The first stage of curating search engines, such as TripAdvisor, Expedia and Google Flights, has virtually replaced the high street travel agent, Bobby Gibbs and Nick Harrison of Oliver Wyman’s Retail and Consumer Goods Practice write in the Harvard Business Review.
The new generation will be even more customer-centric, offering greater transparency, neutrality, and an unlimited choice – and, if anything, be even more disruptive.
“Just as flight intermediaries such as Google Flights, Hopper and Skyscanner find the lowest possible prices, agnostic digital retail curators could direct consumers to the retailer offering the best deals — or advise them to delay a purchase when a promotion is likely,” they say.
“In the same way that Expedia makes bookings directly with hotel chains, these digital curators could negotiate terms directly with manufacturers.”
By this time, retail curation will become an industry on its own, changing the structure of the retail sector, and capturing a “significant share of retail sales,” say Gibbs and Harrison.
Their research shows the three biggest online travel intermediaries — Expedia, Booking Holdings, and C-Trip — made up almost 20% of the global travel market’s $1.3 trillion in sales in 2017. And they calculate these companies took over $25 billion in fees, with annual growth rates of between 20% and 45% forecast.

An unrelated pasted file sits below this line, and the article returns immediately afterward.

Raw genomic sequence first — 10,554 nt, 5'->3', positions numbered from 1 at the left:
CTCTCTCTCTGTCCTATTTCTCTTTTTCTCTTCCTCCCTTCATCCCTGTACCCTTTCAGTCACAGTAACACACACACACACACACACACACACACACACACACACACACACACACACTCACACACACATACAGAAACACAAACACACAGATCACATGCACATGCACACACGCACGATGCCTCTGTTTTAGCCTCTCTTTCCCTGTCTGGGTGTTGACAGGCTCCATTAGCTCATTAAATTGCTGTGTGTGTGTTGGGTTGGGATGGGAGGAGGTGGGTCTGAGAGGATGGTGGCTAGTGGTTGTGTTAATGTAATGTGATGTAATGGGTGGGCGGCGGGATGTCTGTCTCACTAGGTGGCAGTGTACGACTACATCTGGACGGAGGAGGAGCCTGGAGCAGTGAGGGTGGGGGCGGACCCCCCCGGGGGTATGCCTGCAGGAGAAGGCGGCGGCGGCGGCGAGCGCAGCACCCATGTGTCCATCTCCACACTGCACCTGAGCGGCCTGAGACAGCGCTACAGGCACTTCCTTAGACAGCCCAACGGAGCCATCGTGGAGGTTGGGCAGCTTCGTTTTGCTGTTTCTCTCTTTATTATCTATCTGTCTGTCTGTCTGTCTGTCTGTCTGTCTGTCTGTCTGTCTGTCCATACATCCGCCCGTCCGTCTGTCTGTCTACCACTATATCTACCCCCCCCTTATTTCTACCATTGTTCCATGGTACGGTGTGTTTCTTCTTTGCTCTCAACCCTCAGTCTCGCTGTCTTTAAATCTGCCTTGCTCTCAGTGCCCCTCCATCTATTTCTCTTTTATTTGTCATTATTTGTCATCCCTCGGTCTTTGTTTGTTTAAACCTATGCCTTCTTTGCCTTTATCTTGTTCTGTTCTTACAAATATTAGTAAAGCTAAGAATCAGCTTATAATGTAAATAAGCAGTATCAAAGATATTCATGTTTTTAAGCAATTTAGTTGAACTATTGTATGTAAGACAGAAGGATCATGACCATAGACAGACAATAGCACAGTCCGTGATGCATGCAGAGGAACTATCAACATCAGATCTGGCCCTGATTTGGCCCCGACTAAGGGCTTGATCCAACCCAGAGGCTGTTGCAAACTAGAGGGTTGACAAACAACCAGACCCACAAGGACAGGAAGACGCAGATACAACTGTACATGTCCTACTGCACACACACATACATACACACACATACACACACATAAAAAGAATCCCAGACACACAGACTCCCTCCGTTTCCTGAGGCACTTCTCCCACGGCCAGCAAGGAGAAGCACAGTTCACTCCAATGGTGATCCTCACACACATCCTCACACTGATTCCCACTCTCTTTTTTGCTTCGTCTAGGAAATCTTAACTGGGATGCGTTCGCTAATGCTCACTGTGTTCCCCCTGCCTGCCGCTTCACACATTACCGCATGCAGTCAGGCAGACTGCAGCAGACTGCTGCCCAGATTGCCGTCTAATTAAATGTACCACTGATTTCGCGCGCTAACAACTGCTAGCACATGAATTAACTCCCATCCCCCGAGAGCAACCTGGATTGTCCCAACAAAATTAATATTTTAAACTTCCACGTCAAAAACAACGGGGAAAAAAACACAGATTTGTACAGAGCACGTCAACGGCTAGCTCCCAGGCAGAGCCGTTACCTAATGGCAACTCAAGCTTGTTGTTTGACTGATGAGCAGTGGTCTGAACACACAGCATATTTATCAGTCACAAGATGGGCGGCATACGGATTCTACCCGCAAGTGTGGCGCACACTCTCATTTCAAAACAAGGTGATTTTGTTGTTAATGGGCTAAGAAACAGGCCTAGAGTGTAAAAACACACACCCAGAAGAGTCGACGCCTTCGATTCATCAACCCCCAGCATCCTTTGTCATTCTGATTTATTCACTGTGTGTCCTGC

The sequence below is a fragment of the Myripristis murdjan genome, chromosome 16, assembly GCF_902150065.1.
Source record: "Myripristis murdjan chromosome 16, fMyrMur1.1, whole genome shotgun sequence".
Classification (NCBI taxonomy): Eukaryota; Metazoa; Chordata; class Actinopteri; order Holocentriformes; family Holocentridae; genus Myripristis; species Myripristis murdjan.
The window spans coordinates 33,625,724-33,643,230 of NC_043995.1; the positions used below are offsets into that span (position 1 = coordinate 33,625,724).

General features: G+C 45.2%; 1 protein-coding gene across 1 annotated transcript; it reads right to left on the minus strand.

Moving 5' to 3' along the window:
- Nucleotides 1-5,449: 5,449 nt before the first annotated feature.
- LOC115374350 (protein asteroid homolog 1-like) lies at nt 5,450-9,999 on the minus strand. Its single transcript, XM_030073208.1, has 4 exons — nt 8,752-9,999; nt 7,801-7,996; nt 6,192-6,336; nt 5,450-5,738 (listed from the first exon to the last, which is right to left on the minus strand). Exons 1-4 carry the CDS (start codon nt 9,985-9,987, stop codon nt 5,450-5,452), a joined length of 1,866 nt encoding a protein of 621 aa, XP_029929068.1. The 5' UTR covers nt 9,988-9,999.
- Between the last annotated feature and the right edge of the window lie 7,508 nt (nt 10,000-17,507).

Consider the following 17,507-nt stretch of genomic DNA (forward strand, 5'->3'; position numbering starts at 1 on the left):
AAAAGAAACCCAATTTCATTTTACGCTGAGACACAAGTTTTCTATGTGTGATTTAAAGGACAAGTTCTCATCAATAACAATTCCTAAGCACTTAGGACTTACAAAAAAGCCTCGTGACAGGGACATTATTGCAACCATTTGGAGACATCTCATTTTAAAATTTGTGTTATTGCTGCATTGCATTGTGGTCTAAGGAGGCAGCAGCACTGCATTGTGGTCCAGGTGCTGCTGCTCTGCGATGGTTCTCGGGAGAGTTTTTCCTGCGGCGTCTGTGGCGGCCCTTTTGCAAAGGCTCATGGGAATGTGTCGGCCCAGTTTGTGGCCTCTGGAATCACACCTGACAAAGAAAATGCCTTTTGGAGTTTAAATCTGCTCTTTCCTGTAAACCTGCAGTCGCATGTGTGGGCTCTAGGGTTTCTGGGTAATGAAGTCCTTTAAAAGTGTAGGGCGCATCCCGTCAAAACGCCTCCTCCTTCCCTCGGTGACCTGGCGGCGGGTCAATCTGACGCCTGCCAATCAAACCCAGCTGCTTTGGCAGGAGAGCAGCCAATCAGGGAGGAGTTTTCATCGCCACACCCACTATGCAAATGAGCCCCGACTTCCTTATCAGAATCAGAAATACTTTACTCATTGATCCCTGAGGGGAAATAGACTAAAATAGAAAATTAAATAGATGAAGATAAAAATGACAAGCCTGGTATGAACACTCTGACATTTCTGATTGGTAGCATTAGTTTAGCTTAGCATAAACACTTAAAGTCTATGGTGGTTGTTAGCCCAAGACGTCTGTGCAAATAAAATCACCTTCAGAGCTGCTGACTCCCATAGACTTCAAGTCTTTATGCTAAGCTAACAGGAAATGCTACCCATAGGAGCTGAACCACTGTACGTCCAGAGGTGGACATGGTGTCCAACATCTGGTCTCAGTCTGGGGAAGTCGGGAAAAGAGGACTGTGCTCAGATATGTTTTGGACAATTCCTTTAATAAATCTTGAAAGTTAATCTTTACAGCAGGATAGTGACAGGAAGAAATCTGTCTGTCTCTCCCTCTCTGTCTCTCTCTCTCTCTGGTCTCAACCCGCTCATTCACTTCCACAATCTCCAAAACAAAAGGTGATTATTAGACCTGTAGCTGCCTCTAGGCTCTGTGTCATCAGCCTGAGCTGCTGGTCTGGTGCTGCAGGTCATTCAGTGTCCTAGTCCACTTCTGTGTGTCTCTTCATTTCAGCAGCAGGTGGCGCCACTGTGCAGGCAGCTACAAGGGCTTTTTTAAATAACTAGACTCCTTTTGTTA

“We believe that retail curation could follow a similar trajectory,” they say.
Market mappers like Google Shopping, for example, might currently search for the best dishwasher for a certain price and show options to buy related things like detergent. It then sends the consumer to the appropriate online store.
“But in the future, we expect these agnostic curating engines will scour the planet to create baskets with optimal combinations of low-cost household goods – much as Skyscanner and Kayak now find the best options for trips that require multiple flights. These engines will consider not just products’ price but delivery and other potential costs to suggest the best deals.”
Algorithms will also tailor offers to individual shoppers, while the increasingly sophisticated filtering of review aggregators will mean consumers see only those reviews most relevant to them and, crucially, those that are most trustworthy.
Sourced from Harvard Business review; additional content by WARC staff